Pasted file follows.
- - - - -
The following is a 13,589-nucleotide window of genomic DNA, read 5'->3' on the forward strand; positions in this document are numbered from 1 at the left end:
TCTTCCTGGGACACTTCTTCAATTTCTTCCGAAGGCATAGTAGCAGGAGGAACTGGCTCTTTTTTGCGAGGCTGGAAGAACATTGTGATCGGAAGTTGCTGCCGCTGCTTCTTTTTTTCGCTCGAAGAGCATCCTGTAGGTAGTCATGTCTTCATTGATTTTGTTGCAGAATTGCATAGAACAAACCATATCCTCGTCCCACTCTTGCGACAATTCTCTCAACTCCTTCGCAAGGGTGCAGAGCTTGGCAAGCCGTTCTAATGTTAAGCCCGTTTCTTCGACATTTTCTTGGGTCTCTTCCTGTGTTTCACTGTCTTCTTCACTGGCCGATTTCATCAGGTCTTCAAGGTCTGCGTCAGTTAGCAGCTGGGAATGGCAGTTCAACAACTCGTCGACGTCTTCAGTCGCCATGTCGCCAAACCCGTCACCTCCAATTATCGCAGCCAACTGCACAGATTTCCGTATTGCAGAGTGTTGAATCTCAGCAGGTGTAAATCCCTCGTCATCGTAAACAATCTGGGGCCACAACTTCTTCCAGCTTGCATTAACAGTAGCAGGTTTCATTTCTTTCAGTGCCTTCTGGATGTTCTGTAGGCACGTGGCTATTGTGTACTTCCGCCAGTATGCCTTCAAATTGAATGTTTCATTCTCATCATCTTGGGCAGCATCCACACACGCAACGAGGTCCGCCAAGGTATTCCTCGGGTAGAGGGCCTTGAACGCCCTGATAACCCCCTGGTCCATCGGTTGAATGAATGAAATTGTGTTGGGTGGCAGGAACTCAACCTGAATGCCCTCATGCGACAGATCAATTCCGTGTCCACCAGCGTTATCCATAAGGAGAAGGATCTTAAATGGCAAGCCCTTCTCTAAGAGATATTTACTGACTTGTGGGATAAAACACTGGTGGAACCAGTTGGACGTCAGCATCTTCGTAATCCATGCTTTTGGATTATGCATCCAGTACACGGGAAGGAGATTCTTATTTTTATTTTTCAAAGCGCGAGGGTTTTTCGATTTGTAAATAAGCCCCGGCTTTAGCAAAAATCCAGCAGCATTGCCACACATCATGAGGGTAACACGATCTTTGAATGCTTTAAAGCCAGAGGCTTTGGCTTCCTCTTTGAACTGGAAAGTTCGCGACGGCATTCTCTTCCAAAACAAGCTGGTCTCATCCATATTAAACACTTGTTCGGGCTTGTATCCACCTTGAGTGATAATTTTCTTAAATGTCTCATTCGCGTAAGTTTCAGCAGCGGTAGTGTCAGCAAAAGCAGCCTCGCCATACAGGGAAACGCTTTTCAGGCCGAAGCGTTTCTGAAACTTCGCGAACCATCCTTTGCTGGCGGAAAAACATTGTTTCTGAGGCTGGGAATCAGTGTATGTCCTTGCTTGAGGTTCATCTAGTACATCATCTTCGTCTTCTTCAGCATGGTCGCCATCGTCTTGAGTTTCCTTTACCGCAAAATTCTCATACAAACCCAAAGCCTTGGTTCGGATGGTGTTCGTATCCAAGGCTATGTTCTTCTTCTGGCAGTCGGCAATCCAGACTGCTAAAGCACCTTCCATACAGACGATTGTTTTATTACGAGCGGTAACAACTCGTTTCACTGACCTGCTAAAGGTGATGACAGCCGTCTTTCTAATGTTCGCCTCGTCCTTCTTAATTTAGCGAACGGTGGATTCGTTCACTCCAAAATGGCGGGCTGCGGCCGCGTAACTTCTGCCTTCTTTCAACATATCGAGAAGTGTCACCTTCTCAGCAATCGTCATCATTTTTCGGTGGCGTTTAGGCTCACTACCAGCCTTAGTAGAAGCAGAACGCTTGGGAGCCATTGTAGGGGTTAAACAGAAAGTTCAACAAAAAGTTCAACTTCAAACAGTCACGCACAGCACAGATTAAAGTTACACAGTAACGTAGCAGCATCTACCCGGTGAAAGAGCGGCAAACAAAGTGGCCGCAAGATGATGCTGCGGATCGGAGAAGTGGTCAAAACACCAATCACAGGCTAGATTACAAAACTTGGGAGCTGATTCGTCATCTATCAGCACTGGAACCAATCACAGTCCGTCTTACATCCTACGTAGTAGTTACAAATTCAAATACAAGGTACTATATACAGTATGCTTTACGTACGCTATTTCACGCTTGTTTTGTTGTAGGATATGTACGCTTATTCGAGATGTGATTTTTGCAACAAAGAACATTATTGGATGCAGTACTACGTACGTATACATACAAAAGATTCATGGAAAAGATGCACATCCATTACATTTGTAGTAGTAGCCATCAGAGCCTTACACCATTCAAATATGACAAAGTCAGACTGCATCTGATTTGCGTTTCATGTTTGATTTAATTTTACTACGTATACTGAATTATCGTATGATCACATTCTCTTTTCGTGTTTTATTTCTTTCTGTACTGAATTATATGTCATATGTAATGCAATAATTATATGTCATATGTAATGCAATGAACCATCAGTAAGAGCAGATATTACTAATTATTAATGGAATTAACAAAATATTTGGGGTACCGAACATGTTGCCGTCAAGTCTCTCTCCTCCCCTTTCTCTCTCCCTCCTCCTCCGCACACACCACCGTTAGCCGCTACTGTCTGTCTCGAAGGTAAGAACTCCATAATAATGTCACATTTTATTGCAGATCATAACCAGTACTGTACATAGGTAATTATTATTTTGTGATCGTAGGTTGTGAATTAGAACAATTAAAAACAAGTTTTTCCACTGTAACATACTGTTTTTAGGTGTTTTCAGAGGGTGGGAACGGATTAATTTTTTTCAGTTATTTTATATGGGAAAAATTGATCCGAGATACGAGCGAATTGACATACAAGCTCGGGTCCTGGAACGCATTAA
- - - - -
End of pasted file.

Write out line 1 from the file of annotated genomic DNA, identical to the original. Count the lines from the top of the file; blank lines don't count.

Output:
The following is a 13,589-nucleotide window of genomic DNA, read 5'->3' on the forward strand; positions in this document are numbered from 1 at the left end: